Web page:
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Mind your Mental Health

A good rule of thumb when you are feeling down or anxious is to check in with your body and see what it needs; are you hungry, thirsty or tired?  Your mind and body are not separate so everything that happens in your mind is happening in your body. Therefore, it’s a good bet that if you don’t feel great, your body’s needs have may not been met.  You have other social and emotional needs too. These include connecting with other people and/or having something to look forward to. Here are six things you can do today to improve your mental health.


1. Drink Some water

And you can do this one right now while you are reading!  According to Health Line, even mild dehydration, that is fluid loss of 1-3% can negatively affect your mood, concentration and memory. Also, not drinking enough water can contribute to headaches, fatigue and anxiety, which can be very bad for our mental health.
There is a myth that if you want to stay alert and concentrate, you need coffee and so I say this as a serious coffee drinker: what your brain needs is more water. Caffeine can also trigger hidradenitis suppurativa (HS) flare-ups in some people whereas water does not.

I find it hard to remember to drink water, but two things have helped me to remember to stay hydrated.
· Filling a reusable water bottle and having it beside me no matter what I’m doing.
· A phone app that beeps and reminds me that I haven’t had any water in a while.

2. Give yourself a compliment

I don’t think we do this enough even though all of us are good at lots of things. That could be our jobs, painting, playing music or maybe you just did your eyeshadow well this morning. It doesn’t matter what it is, take a minute and  tell yourself you are great.

Socialisation is how we are trained by those closely involved in our development to behave in our society.
Because of this, in much of western society, children learn not to show off or “get too big-headed.” The lessons we learn as children become internalised and therefore become part of our self-talk. Self-talk is the running narrative we have in our heads all the time. As a result of this, many of us have low self-esteem which affects our mental health.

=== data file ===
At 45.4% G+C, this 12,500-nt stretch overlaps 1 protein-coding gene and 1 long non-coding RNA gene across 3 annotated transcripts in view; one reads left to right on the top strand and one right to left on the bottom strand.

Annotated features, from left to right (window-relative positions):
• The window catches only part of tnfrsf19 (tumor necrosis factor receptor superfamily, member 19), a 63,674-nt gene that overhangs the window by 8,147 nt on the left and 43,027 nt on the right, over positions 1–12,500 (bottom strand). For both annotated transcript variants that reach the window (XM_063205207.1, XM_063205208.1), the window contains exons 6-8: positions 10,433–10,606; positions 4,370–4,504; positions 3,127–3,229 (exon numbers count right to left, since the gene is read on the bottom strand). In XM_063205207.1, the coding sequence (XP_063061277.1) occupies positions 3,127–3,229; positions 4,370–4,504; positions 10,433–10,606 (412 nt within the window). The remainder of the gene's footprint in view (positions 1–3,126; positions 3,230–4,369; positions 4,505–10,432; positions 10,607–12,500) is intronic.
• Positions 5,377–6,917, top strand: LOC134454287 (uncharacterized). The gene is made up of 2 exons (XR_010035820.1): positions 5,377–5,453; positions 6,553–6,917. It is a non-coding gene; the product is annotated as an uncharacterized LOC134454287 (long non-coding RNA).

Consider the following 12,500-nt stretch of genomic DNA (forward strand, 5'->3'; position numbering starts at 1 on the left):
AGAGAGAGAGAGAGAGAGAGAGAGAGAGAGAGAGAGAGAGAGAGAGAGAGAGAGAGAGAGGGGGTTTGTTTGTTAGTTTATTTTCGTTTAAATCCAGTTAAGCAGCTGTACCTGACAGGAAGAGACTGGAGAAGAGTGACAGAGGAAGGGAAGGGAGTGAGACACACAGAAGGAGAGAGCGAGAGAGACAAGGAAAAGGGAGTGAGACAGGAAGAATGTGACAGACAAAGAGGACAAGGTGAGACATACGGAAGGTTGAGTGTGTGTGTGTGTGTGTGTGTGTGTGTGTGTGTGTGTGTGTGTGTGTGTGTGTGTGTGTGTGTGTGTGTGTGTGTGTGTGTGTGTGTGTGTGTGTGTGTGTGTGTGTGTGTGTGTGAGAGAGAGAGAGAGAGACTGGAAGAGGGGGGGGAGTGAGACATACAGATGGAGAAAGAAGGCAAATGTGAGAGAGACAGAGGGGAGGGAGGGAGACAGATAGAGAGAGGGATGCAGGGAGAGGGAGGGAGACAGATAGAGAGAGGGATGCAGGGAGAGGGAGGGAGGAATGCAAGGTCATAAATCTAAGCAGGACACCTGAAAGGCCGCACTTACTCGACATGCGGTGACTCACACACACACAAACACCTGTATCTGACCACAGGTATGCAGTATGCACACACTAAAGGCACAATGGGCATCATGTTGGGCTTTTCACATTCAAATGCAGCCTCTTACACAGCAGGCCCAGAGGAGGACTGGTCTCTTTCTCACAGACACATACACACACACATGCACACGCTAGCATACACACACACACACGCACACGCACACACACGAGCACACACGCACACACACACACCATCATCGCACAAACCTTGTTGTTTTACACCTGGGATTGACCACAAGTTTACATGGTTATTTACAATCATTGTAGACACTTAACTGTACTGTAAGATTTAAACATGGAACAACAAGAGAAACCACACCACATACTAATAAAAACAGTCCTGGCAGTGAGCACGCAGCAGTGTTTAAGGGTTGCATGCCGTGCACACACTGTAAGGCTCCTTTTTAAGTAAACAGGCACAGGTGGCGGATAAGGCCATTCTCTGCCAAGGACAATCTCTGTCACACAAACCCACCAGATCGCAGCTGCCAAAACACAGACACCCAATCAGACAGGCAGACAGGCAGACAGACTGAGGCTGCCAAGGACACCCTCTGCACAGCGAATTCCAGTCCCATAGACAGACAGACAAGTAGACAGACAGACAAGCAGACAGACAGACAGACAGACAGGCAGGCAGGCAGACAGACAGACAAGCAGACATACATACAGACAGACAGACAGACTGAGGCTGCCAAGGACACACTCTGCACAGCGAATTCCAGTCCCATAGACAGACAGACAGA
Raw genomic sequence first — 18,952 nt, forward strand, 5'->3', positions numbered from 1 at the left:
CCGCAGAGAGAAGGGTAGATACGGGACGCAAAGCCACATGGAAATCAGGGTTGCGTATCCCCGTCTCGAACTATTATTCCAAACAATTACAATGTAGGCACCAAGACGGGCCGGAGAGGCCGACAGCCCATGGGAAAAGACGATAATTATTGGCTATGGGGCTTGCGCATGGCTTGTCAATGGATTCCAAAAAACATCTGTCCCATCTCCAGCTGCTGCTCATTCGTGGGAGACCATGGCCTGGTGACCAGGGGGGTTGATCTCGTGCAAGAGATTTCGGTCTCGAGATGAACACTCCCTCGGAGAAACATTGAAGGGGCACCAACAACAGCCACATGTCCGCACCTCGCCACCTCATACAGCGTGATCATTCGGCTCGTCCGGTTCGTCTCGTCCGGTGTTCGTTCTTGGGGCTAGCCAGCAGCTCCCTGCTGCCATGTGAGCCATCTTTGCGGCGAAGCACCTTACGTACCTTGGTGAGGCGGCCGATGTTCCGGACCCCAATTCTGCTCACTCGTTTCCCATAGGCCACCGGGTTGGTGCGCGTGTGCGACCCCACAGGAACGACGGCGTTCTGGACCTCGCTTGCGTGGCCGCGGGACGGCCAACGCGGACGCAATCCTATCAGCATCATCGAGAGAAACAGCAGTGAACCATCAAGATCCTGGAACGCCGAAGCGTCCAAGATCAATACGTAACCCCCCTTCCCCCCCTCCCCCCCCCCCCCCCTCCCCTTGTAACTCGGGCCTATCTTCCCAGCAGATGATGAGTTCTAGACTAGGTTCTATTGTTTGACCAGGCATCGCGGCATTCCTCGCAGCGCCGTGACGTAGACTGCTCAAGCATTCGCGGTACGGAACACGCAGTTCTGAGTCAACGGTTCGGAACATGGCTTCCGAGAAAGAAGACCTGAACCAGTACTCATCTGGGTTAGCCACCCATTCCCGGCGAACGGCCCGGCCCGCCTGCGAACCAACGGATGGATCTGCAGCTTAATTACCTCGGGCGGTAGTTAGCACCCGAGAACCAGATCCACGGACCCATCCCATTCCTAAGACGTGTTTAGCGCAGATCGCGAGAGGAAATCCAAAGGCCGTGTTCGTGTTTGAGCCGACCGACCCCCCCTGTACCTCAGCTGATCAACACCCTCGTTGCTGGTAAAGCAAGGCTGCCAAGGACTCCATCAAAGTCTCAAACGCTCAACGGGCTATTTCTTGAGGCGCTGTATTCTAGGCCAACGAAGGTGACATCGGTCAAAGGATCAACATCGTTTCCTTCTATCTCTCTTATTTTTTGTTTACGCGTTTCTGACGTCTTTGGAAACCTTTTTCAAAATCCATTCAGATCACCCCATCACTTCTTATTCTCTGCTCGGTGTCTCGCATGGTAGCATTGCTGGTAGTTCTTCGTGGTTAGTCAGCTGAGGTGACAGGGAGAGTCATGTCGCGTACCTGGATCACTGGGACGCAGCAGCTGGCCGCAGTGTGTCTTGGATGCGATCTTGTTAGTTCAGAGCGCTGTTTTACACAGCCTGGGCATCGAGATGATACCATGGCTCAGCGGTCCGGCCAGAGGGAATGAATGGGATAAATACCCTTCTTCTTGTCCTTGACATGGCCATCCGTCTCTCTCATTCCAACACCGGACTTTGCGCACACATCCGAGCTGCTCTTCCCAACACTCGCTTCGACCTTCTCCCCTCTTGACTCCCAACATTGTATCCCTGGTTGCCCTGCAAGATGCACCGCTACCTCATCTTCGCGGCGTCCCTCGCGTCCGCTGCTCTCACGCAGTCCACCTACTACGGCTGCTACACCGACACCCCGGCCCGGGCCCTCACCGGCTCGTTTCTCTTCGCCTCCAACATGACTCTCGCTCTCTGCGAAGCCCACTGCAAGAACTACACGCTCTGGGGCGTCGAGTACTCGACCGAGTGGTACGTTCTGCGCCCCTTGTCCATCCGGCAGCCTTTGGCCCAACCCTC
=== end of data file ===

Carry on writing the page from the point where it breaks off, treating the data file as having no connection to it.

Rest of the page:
Next time you are checking your work, first of all,  admire it! It is yours and it is wonderful. Tell yourself it is. If it’s not yet complete it will be soon, you’ve got this.

3. Make Plans with a Friend

Fulfilling relationships are essential to our mental health so take the time today to check in with someone, even if it is by text. Make plans to see them. That can be a plan to meet by video chat or to go for coffee someday soon.Making plans is important in times like these because it gives us something to look forward to. Checking in with friends or family will help you stay connected to the world and feel less isolated. Loneliness and isolation are not good for our mental health, so once we begin to feel lonely, we have to take action.

4. Tell someone you love them

It seems like most of us don’t tell the people around us how much we love them. We don’t tell them we are proud of them or what they mean in our lives. Communicating feelings is essential to bonding and saying how you feel out loud to the person will strengthen your relationship, not make it weird.

5. Make time to play with a pet.

Pets are simple because all they know is that you are here with them. They don’t care why; they have their happy little world to live in, and you should join them. Whether that’s an hour of fetch with your dog or helping your cat hunt a piece of string, you will both enjoy it.

6. Go for a walk

Movement is essential to our mental health and keeping our bodies active is one of our most basic needs. Remember what I said at the start, and check what your body needs.

If you can’t go for a walk outside, perhaps you could do a little gentle yoga at home because any movement will be beneficial. Furthermore, you can check out the HidraWear blog for a new collaborative project with yoga instructor, Ana Maria Connely.


Author Bio

Shannon Sweeney is a psychology and sociology student from Ireland. She is also living with HS and has a keen interest in lifestyle, wellbeing, and Hidradenitis Suppurativa.


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